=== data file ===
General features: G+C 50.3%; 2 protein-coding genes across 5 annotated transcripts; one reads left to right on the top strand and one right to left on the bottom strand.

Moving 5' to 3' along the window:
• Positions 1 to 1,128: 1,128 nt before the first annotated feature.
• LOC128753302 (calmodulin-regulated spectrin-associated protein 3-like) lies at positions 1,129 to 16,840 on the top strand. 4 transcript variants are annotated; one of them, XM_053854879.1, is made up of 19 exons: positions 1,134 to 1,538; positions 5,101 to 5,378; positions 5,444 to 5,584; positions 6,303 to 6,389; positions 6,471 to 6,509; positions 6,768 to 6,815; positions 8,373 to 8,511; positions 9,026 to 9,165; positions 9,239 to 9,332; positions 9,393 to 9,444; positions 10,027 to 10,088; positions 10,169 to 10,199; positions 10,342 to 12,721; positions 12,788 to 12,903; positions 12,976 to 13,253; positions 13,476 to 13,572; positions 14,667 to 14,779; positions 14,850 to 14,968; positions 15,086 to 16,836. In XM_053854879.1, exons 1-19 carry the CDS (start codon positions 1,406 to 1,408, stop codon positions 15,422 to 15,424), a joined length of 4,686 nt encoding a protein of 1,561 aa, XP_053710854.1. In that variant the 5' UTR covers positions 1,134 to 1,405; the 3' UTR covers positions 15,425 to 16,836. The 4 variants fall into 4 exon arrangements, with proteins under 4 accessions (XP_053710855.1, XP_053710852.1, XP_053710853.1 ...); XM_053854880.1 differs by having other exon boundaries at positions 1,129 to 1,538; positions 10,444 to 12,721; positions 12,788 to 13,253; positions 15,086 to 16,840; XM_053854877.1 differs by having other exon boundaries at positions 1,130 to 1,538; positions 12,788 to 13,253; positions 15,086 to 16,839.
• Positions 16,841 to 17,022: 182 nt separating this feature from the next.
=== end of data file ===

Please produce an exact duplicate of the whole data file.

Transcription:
General features: G+C 50.3%; 2 protein-coding genes across 5 annotated transcripts; one reads left to right on the top strand and one right to left on the bottom strand.

Moving 5' to 3' along the window:
• Positions 1 to 1,128: 1,128 nt before the first annotated feature.
• LOC128753302 (calmodulin-regulated spectrin-associated protein 3-like) lies at positions 1,129 to 16,840 on the top strand. 4 transcript variants are annotated; one of them, XM_053854879.1, is made up of 19 exons: positions 1,134 to 1,538; positions 5,101 to 5,378; positions 5,444 to 5,584; positions 6,303 to 6,389; positions 6,471 to 6,509; positions 6,768 to 6,815; positions 8,373 to 8,511; positions 9,026 to 9,165; positions 9,239 to 9,332; positions 9,393 to 9,444; positions 10,027 to 10,088; positions 10,169 to 10,199; positions 10,342 to 12,721; positions 12,788 to 12,903; positions 12,976 to 13,253; positions 13,476 to 13,572; positions 14,667 to 14,779; positions 14,850 to 14,968; positions 15,086 to 16,836. In XM_053854879.1, exons 1-19 carry the CDS (start codon positions 1,406 to 1,408, stop codon positions 15,422 to 15,424), a joined length of 4,686 nt encoding a protein of 1,561 aa, XP_053710854.1. In that variant the 5' UTR covers positions 1,134 to 1,405; the 3' UTR covers positions 15,425 to 16,836. The 4 variants fall into 4 exon arrangements, with proteins under 4 accessions (XP_053710855.1, XP_053710852.1, XP_053710853.1 ...); XM_053854880.1 differs by having other exon boundaries at positions 1,129 to 1,538; positions 10,444 to 12,721; positions 12,788 to 13,253; positions 15,086 to 16,840; XM_053854877.1 differs by having other exon boundaries at positions 1,130 to 1,538; positions 12,788 to 13,253; positions 15,086 to 16,839.
• Positions 16,841 to 17,022: 182 nt separating this feature from the next.